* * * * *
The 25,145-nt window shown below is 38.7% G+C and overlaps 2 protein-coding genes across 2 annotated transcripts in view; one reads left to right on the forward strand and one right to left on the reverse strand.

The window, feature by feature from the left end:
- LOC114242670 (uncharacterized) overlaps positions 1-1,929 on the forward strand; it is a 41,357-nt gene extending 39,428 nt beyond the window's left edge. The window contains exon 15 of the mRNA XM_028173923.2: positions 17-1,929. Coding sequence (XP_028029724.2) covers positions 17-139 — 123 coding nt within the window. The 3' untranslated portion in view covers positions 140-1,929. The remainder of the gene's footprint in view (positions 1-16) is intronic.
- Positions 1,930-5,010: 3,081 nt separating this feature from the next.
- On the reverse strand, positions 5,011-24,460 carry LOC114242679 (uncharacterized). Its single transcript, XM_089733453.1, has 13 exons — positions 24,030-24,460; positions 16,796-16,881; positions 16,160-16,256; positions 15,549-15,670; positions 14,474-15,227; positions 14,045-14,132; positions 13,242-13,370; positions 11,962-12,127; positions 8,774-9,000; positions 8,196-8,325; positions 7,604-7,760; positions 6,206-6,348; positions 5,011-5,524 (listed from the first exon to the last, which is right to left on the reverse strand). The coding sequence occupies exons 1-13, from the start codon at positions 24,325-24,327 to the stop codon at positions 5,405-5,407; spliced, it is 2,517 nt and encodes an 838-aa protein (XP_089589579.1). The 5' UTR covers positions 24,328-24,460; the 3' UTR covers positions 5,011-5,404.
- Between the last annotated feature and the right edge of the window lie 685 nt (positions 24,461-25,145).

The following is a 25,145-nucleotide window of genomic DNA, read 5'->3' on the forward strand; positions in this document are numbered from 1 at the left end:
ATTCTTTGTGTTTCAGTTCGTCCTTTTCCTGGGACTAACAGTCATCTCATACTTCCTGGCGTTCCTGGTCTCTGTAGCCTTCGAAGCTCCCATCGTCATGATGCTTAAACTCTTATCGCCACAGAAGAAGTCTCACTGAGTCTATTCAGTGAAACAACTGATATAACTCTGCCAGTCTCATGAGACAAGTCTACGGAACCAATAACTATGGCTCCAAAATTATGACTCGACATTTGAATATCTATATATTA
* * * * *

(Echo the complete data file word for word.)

The 25,145-nt window shown below is 38.7% G+C and overlaps 2 protein-coding genes across 2 annotated transcripts in view; one reads left to right on the forward strand and one right to left on the reverse strand.

The window, feature by feature from the left end:
- LOC114242670 (uncharacterized) overlaps positions 1-1,929 on the forward strand; it is a 41,357-nt gene extending 39,428 nt beyond the window's left edge. The window contains exon 15 of the mRNA XM_028173923.2: positions 17-1,929. Coding sequence (XP_028029724.2) covers positions 17-139 — 123 coding nt within the window. The 3' untranslated portion in view covers positions 140-1,929. The remainder of the gene's footprint in view (positions 1-16) is intronic.
- Positions 1,930-5,010: 3,081 nt separating this feature from the next.
- On the reverse strand, positions 5,011-24,460 carry LOC114242679 (uncharacterized). Its single transcript, XM_089733453.1, has 13 exons — positions 24,030-24,460; positions 16,796-16,881; positions 16,160-16,256; positions 15,549-15,670; positions 14,474-15,227; positions 14,045-14,132; positions 13,242-13,370; positions 11,962-12,127; positions 8,774-9,000; positions 8,196-8,325; positions 7,604-7,760; positions 6,206-6,348; positions 5,011-5,524 (listed from the first exon to the last, which is right to left on the reverse strand). The coding sequence occupies exons 1-13, from the start codon at positions 24,325-24,327 to the stop codon at positions 5,405-5,407; spliced, it is 2,517 nt and encodes an 838-aa protein (XP_089589579.1). The 5' UTR covers positions 24,328-24,460; the 3' UTR covers positions 5,011-5,404.
- Between the last annotated feature and the right edge of the window lie 685 nt (positions 24,461-25,145).

The following is a 25,145-nucleotide window of genomic DNA, read 5'->3' on the forward strand; positions in this document are numbered from 1 at the left end:
ATTCTTTGTGTTTCAGTTCGTCCTTTTCCTGGGACTAACAGTCATCTCATACTTCCTGGCGTTCCTGGTCTCTGTAGCCTTCGAAGCTCCCATCGTCATGATGCTTAAACTCTTATCGCCACAGAAGAAGTCTCACTGAGTCTATTCAGTGAAACAACTGATATAACTCTGCCAGTCTCATGAGACAAGTCTACGGAACCAATAACTATGGCTCCAAAATTATGACTCGACATTTGAATATCTATATATTA